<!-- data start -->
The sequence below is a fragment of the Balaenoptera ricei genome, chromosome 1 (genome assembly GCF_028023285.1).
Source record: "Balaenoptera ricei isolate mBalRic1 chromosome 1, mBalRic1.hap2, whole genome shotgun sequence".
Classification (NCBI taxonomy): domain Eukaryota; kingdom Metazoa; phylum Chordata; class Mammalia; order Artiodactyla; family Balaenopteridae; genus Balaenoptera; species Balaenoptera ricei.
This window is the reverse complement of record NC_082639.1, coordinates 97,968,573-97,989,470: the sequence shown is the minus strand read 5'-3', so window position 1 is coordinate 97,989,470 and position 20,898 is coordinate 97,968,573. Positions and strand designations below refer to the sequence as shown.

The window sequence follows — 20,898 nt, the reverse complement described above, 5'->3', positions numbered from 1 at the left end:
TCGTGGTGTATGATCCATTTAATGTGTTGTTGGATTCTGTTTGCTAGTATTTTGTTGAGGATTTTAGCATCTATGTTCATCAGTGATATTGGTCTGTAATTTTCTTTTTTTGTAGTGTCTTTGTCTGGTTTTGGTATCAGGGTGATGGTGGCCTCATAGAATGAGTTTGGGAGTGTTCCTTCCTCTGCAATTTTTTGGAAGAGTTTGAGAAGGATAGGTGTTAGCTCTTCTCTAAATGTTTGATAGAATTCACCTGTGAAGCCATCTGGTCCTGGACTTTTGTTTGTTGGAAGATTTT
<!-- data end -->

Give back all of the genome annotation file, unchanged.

The sequence below is a fragment of the Balaenoptera ricei genome, chromosome 1 (genome assembly GCF_028023285.1).
Source record: "Balaenoptera ricei isolate mBalRic1 chromosome 1, mBalRic1.hap2, whole genome shotgun sequence".
Classification (NCBI taxonomy): domain Eukaryota; kingdom Metazoa; phylum Chordata; class Mammalia; order Artiodactyla; family Balaenopteridae; genus Balaenoptera; species Balaenoptera ricei.
This window is the reverse complement of record NC_082639.1, coordinates 97,968,573-97,989,470: the sequence shown is the minus strand read 5'-3', so window position 1 is coordinate 97,989,470 and position 20,898 is coordinate 97,968,573. Positions and strand designations below refer to the sequence as shown.

The window sequence follows — 20,898 nt, the reverse complement described above, 5'->3', positions numbered from 1 at the left end:
TCGTGGTGTATGATCCATTTAATGTGTTGTTGGATTCTGTTTGCTAGTATTTTGTTGAGGATTTTAGCATCTATGTTCATCAGTGATATTGGTCTGTAATTTTCTTTTTTTGTAGTGTCTTTGTCTGGTTTTGGTATCAGGGTGATGGTGGCCTCATAGAATGAGTTTGGGAGTGTTCCTTCCTCTGCAATTTTTTGGAAGAGTTTGAGAAGGATAGGTGTTAGCTCTTCTCTAAATGTTTGATAGAATTCACCTGTGAAGCCATCTGGTCCTGGACTTTTGTTTGTTGGAAGATTTT